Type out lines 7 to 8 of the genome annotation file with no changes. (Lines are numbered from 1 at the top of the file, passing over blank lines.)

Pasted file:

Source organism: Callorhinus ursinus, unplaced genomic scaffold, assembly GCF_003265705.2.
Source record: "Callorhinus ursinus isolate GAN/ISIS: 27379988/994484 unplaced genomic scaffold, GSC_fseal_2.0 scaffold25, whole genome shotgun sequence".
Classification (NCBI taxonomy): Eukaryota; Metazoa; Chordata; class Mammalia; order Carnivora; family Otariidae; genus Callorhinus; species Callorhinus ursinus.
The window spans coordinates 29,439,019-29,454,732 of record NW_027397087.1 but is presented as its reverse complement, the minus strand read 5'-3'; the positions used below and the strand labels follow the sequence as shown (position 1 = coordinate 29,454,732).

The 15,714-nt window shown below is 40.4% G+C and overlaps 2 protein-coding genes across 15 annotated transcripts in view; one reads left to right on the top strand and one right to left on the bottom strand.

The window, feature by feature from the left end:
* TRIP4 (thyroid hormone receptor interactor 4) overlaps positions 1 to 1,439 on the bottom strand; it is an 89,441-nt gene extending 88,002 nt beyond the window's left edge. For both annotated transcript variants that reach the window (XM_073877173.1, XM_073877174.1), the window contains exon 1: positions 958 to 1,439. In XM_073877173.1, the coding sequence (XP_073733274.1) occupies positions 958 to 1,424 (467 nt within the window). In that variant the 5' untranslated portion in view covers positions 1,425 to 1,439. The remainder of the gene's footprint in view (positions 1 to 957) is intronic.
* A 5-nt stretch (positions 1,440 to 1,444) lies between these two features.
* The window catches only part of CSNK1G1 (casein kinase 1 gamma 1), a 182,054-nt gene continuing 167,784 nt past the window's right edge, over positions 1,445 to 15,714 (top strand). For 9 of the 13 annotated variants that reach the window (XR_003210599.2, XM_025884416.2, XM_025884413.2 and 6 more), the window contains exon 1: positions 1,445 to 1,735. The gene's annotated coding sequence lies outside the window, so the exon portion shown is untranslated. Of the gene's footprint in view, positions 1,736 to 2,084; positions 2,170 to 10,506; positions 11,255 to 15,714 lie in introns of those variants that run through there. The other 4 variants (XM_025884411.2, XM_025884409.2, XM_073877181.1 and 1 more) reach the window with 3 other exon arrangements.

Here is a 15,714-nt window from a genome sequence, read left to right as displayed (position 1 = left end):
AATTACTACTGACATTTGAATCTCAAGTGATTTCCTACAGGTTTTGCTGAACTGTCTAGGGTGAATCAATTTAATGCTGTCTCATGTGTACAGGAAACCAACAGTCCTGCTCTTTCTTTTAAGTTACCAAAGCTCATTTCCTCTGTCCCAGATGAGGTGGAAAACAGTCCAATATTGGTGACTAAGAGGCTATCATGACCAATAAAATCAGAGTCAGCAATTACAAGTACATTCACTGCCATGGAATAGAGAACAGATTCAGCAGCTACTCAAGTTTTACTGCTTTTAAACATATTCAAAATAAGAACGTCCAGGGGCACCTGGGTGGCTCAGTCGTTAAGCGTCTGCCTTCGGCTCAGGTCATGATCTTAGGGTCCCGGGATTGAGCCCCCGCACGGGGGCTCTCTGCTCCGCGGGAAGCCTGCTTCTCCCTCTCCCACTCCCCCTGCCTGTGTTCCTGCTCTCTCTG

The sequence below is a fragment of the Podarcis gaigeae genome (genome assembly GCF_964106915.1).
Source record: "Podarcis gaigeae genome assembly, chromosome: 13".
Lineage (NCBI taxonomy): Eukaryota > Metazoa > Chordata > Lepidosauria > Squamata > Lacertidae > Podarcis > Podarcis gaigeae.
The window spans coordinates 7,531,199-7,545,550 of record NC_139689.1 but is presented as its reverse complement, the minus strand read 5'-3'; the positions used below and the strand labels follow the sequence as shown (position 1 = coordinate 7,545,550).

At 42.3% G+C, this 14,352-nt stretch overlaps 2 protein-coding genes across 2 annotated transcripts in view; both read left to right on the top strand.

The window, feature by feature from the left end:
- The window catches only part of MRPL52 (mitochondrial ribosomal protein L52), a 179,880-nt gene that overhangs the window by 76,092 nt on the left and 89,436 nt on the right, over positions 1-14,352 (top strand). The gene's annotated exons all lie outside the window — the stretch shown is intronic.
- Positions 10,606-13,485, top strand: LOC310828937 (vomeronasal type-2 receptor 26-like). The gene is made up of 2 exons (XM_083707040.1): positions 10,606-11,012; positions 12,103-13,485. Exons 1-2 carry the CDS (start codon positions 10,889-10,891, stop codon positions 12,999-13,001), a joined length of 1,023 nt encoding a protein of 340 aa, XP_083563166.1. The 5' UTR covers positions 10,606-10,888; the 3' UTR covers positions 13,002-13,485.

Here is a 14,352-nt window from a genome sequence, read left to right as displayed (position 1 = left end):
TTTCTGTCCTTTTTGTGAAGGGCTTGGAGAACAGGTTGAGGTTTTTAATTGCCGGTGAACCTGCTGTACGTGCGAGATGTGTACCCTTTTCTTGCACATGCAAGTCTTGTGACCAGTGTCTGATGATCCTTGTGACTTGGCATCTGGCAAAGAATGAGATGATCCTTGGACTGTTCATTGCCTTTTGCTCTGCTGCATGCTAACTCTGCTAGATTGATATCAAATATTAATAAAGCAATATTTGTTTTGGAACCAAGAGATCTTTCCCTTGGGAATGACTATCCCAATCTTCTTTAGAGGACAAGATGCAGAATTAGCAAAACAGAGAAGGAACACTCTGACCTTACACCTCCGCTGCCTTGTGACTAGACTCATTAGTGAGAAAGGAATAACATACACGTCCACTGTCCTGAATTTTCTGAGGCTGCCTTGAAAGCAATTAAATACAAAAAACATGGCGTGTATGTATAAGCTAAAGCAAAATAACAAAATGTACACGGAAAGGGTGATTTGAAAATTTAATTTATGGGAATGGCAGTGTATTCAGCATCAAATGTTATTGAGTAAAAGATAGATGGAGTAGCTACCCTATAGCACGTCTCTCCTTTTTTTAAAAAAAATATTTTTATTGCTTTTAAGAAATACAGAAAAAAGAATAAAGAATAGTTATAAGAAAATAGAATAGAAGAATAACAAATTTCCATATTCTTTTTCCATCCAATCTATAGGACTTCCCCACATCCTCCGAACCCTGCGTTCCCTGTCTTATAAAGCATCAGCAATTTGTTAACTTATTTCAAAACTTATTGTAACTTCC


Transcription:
* TRIP4 (thyroid hormone receptor interactor 4) overlaps positions 1 to 1,439 on the bottom strand; it is an 89,441-nt gene extending 88,002 nt beyond the window's left edge. For both annotated transcript variants that reach the window (XM_073877173.1, XM_073877174.1), the window contains exon 1: positions 958 to 1,439. In XM_073877173.1, the coding sequence (XP_073733274.1) occupies positions 958 to 1,424 (467 nt within the window). In that variant the 5' untranslated portion in view covers positions 1,425 to 1,439. The remainder of the gene's footprint in view (positions 1 to 957) is intronic.
* A 5-nt stretch (positions 1,440 to 1,444) lies between these two features.